Outages To Know About

 
 
By Caron Carlson  |  Posted 2004-10-04 Email Print this article Print
 
 
 
 
 
 
 


For example, in January, Verizon Communications Inc. experienced an outage in Virginia that lasted 2 hours and 41 minutes when water leaked from the plumbing in a third-floor bathroom onto a first-floor switch. In September 2003, Qwest Communications International Inc. service was out for 4 hours and 38 minutes after vandals cut fiber-optic cables in Bellingham, Wash.

As recently as last summer, the FCC championed the marketplace benefits of making outage data available to the public. In a July 2003 letter to Comcast Phone of Massachusetts Inc., the FCC denied the carriers request to keep an outage report confidential, stating the long-standing policy that "the public is entitled to full and forthcoming explanations" for outages because they "have been of enormous public concern, in part because they have such a widespread public impact."

This summers about-face by the FCC was driven by changed circumstances, according to the commissions Report and Order, released in August. First, the competitive landscape changed, and disclosing outage data now could cause competitive harm to carriers and to equipment manufacturers. Second, the post-9/11 fear of terrorism heightened the critical nature of the networks, in the governments view.

Voting for the order, FCC Chairman Michael Powell said the commission "recognizes that much of the information provided in these reports will contain sensitive homeland security information. In order to prevent this information from falling into hostile hands, the Commission has created appropriate protections for this data."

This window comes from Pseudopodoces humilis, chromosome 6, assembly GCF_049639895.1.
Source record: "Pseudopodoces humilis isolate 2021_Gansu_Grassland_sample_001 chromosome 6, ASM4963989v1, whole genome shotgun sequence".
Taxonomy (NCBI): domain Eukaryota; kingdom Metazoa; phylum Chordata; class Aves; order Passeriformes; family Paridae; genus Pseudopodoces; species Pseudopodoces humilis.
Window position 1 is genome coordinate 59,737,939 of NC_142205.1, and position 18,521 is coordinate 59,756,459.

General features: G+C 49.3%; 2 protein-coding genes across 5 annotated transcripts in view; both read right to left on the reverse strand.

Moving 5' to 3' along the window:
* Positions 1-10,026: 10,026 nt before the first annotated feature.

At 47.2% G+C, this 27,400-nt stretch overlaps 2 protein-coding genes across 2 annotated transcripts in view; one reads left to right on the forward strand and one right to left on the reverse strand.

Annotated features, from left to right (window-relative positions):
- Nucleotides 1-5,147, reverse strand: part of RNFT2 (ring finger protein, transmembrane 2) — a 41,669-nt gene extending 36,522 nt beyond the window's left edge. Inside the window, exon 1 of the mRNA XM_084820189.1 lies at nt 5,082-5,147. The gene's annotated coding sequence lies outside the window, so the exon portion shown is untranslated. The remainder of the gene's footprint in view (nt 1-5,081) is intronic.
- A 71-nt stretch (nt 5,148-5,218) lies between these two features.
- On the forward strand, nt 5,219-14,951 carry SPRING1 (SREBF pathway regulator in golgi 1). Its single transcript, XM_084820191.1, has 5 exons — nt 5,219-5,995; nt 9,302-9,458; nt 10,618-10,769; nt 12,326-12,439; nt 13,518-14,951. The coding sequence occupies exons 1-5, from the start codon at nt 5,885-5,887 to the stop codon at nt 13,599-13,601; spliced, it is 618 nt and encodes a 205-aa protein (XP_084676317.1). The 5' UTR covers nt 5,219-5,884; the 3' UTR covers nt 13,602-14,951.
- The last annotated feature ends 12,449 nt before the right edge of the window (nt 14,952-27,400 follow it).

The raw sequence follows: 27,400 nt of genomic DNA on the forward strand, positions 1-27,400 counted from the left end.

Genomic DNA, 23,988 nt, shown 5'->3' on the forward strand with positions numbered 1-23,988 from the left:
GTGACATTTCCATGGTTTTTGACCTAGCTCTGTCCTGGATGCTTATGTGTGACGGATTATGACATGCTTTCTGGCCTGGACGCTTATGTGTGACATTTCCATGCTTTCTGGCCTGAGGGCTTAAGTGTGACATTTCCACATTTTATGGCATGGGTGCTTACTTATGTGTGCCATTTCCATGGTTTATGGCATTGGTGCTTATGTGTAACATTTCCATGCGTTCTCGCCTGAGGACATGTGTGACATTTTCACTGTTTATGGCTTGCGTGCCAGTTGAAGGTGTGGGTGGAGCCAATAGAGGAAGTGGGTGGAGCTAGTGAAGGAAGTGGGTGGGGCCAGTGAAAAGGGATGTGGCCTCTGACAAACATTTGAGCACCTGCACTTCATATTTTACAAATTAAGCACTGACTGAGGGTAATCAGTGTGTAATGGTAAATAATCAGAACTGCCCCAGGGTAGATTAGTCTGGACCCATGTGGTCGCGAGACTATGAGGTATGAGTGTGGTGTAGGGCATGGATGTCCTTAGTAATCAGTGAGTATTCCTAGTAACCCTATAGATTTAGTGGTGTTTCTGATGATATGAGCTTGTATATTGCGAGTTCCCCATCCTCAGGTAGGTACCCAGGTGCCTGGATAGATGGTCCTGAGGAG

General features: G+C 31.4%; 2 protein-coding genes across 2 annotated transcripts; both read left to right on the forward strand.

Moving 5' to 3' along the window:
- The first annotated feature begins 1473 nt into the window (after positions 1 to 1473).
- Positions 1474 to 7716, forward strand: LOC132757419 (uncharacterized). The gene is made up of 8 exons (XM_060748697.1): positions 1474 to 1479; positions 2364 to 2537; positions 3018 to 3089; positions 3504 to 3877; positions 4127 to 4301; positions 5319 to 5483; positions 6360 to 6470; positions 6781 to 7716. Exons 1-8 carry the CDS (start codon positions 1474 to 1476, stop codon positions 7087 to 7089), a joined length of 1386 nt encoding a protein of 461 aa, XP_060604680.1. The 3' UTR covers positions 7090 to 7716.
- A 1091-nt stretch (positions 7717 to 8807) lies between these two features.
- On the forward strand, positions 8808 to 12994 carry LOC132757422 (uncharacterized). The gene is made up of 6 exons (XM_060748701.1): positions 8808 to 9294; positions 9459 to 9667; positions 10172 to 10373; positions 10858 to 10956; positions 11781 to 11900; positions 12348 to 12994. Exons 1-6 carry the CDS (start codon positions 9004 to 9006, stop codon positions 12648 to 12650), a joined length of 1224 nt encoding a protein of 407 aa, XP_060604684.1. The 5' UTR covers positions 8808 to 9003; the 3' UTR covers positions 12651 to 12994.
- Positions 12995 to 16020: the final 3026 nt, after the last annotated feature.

The order states that the "national defense and public safety goals that we seek to achieve by requiring these outage reports would be seriously undermined if we were to permit these reports to fall into the hands of terrorists who seek to cripple the nations communications infrastructure."

Critics of the new rules, however, complain that the FCCs decision lacks specific justification for granting the carriers something they had long desired. Well before the commission began considering a reversal of policy in February of this year—and even before the terrorist attacks of Sept. 11, 2001—it was pressing for more information from carriers, which simultaneously lobbied to restrict the information. Until August, the FCC remained steadfastly committed to open records.

"Why was [disclosure of] a leaky pipe in the public interest a year ago, and now its an Osama bin Laden issue?" Moir asked, questioning the stated reasons for the policy change. "This was clearly a political decision driven at the [commissioners level]. This was just a quid pro quo side deal with carriers."

Officials in the FCCs Office of Engineering and Technology—which handled the proceeding—maintain that changed circumstances alone guided the new rules, which apply only to new outage reports. But outside OET, agency employees acknowledged that the commission, pressed by the Department of Homeland Security, was eager to begin collecting more data from carriers.

"They wanted to get this information, and the industry was raising a big stink about giving it to them," said an agency employee who asked not to be named. "They wanted to get this thing going as soon as possible and liberalize later."

Next Page: How far is too far?


 
 
 
 
 
 
 
 
 
 
 

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